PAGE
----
Many thanks for your patience, I am pleased to be able to continue assisting with your query now. When a person buys a vehicle from a dealer they will have certain rights under consumer law, specifically the Consumer Rights Act 2015, which requires goods sold by a business seller to be:
· of satisfactory quality – they must not be faulty or damaged when received
· as described – they must match any description given at the time of purchase
· fit for purpose – they should be fit for the purpose they are supplied for
If the vehicle does not meet the above requirements, the buyer will have certain legal remedies against the seller. Also note that there is no protection against fair wear and tear, misuse or accidental damage.
The rights against the seller are:
1. Reject the vehicle and request a refund - this must be done within 30 days of purchase or delivery.
2. Repair or replacement – this can be done within the initial 30 days or after, if that deadline has passed and a rejection is no longer possible. If a repair is not possible or has failed, the vehicle can still be rejected for a refund, or if the consumer wants to keep it, they can ask for a price reduction. If asking for a refund or a replacement, the current value of the vehicle will be used, taking into account any depreciation in value for usage by the buyer since purchase.
It is also important to note that the law assumes that any issued which develop within the first 6 months of buying the car were present at the time of purchase, unless the seller can prove otherwise. If they develop more than 6 months after purchase, it is for the buyer to prove that they were there at the time of sale.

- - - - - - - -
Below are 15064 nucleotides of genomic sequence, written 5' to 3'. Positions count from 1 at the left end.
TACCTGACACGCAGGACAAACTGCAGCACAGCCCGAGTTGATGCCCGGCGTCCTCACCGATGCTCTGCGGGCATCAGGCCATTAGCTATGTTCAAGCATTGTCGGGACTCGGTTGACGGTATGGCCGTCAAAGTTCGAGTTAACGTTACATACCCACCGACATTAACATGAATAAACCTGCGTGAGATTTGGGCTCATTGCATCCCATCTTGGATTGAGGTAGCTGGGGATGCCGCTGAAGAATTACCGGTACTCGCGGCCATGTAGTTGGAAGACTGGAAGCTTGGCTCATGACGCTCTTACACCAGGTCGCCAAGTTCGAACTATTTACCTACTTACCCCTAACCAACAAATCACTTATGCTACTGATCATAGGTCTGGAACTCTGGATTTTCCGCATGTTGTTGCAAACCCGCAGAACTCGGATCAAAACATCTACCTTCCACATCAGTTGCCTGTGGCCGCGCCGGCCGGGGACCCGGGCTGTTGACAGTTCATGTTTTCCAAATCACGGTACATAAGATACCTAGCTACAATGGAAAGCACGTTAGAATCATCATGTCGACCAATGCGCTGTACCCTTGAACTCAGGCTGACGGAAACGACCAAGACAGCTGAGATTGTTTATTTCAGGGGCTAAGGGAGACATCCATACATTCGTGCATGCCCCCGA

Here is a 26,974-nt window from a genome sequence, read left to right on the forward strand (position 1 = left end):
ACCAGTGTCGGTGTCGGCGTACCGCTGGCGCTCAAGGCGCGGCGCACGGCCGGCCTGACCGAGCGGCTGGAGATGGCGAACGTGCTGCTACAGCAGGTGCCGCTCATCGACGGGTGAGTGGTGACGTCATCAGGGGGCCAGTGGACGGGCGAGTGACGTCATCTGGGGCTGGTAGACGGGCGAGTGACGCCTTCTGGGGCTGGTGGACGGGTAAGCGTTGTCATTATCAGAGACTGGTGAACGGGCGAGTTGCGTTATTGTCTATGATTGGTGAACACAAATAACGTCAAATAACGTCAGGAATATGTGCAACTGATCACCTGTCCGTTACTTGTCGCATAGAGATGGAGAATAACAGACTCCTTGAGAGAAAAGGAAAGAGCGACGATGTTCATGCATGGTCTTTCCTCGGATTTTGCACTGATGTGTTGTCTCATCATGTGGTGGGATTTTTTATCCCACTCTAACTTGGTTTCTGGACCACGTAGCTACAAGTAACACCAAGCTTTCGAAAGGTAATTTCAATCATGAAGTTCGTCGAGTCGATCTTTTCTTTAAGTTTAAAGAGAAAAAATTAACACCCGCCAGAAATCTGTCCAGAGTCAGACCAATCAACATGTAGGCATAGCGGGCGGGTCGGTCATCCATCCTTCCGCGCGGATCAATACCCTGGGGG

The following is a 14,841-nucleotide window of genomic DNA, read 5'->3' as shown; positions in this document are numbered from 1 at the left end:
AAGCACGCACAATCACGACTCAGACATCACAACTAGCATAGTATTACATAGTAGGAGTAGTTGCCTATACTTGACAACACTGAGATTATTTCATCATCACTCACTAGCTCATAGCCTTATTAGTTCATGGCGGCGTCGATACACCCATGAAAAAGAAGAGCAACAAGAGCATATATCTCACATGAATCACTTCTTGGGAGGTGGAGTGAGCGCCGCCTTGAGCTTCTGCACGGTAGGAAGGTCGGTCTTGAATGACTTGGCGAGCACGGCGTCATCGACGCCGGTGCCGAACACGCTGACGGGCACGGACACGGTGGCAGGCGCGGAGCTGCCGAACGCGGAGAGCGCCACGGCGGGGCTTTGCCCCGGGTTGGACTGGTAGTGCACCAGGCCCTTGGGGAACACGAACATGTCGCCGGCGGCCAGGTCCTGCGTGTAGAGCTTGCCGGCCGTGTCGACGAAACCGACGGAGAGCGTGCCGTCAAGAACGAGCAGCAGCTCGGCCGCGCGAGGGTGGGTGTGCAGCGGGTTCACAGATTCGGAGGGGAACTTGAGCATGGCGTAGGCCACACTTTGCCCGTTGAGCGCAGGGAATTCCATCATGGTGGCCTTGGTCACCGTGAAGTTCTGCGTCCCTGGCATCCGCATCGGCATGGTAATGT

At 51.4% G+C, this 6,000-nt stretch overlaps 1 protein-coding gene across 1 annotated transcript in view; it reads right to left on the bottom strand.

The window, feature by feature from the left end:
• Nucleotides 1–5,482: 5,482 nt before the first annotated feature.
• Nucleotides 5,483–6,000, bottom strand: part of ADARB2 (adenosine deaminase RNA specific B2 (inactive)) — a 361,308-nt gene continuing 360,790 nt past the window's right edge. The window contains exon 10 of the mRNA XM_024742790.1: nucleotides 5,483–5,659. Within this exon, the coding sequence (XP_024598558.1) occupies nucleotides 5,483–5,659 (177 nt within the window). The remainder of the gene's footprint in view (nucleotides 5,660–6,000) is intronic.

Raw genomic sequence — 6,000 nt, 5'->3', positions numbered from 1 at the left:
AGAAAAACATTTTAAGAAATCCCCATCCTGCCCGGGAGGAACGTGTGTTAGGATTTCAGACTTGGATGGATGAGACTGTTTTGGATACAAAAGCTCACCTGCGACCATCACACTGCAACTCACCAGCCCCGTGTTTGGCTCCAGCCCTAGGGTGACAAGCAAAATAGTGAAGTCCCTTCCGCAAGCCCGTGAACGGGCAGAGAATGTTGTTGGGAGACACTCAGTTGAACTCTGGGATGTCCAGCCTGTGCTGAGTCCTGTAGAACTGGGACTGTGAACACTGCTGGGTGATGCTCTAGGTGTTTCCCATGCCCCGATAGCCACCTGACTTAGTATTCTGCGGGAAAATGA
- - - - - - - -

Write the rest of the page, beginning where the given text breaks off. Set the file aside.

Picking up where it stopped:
Based on which option you are wishing to exercise, you must contact the seller and advise them. If they refuse to discharge their legal obligations under consumer laws, you should remind them of these as per the details above. If they still appear reluctant to assist, write to them one final time, warn them that they have 7 days to comply and inform them that if they fail to honour your legal rights, you will have no choice but to report them to Trading Standards and start legal proceedings to seek compensation.
As to the warranty, if they are refusing to put you in touch with the company, you can simply ask for the warranty fees back and add these to any amount you are pursuing them for.
The following are the relevant links:
Trading Standards: https://ssl.datamotion.com/form.aspx?co=3438&frm=general&to=flare.fromforms
The County Court: https://www.gov.uk/make-money-claim
Hopefully, I have answered your query in a way that is simple and easy to understand. If anything remains unclear, I will be more than happy to clarify it for you. In the meantime, thank you once again for using our services.